Unsolicited advertisement

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Unsolicited advertisement comprise all of, but are not limited to:

for advertising and marketing purposes which are sent without request.[1]

Unsolicited advertising usually violates informational self-determination, when the addresses to which advertising material is delivered have not been explicitly communicated to the sender by the addressee, i.e. no opt-in was done.

The FCC defines "unsolicited advertisement" as[2]

any material advertising the commercial availability or quality of any property, goods, or services which is transmitted to any person without that person’s prior express invitation or permission, in writing or otherwise.

— FCC[3]

Whereas traditional postal advertisements produce huge amounts of waste paper and plastic waste[4], modern electronic forms consume bandwidth and data storage space. Various methods exist for prevention of and defense against unsolicited advertisements, including opt-out from email lists, entry in blocking lists, like Robinson lists or the National Do Not Call Registry, etc.. Legislation has produced countermeasures like the Telephone Consumer Protection Act[5].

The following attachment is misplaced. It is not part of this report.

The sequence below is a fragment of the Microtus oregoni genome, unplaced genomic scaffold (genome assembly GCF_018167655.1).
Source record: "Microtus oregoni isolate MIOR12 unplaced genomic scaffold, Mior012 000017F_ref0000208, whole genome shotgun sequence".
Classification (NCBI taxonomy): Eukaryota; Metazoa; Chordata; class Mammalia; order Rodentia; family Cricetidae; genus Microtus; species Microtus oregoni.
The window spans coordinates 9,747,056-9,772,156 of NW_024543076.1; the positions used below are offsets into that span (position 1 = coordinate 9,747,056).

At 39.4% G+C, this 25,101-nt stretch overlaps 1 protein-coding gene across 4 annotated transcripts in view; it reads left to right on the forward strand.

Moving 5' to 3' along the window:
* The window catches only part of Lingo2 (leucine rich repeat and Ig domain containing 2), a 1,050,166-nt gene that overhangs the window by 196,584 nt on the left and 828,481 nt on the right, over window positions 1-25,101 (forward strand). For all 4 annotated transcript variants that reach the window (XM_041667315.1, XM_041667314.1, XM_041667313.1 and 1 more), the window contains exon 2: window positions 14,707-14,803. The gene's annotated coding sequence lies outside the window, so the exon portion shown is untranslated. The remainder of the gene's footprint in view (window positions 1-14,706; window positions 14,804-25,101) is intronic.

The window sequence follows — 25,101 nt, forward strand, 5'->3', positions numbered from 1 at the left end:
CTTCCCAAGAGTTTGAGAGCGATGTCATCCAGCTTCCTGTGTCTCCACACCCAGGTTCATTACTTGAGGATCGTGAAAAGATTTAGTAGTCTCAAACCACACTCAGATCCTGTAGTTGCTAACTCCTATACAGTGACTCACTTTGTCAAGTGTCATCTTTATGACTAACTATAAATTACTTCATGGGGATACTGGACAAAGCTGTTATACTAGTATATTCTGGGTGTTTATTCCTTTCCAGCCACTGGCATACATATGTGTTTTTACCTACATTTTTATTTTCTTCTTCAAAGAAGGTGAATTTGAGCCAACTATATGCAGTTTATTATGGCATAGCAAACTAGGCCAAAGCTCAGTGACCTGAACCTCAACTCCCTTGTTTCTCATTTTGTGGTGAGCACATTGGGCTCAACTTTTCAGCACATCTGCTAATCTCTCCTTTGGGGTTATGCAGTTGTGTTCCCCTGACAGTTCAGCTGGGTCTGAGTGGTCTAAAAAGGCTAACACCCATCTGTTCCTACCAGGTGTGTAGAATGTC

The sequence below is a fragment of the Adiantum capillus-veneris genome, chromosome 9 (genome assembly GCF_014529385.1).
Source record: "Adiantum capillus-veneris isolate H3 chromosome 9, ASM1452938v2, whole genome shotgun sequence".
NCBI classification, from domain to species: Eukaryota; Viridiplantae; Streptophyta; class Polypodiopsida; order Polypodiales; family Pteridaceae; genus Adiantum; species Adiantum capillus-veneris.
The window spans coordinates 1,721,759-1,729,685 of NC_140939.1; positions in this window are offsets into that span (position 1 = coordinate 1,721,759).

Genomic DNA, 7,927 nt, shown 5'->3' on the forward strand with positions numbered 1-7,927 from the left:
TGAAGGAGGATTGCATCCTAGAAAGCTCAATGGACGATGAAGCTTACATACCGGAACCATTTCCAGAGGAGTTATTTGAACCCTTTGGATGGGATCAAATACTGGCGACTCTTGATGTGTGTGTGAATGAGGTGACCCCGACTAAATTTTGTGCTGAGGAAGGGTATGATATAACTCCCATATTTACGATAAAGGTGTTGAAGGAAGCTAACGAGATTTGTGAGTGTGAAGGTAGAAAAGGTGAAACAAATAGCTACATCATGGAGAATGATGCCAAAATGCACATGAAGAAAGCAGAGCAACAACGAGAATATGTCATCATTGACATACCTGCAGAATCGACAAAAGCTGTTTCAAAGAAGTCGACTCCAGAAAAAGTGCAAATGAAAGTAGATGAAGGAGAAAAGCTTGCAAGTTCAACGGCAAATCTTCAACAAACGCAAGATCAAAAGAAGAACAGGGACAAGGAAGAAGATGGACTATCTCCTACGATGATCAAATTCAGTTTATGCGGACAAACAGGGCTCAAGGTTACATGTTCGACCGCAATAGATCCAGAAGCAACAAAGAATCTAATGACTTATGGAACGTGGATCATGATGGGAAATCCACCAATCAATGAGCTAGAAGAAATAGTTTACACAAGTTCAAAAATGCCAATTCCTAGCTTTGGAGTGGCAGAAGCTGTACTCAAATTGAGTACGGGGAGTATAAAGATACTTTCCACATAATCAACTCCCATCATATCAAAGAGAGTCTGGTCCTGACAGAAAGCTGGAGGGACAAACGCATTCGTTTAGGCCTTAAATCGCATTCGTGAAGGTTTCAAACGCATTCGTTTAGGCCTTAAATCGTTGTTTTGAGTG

See also[edit]

References[edit]

  1. ^ Blank, Chris (2009-05-25). "What Is an Unsolicited Advertisement?". Bizfluent. Retrieved 2019-01-17.
  2. ^ https://www.quora.com/Advertising-Agencies-What-specifically-does-the-term-%E2%80%9Cunsolicited-advertisement%E2%80%9D-as-defined-by-FCC-mean
  3. ^ https://ecfsapi.fcc.gov/file/12212979113860/DA-16-1414A1.pdf
  4. ^ https://www.qld.gov.au/environment/pollution/management/waste/litter-illegal-dumping/junk-mail
  5. ^ https://transition.fcc.gov/cgb/policy/TCPA-Rules.pdf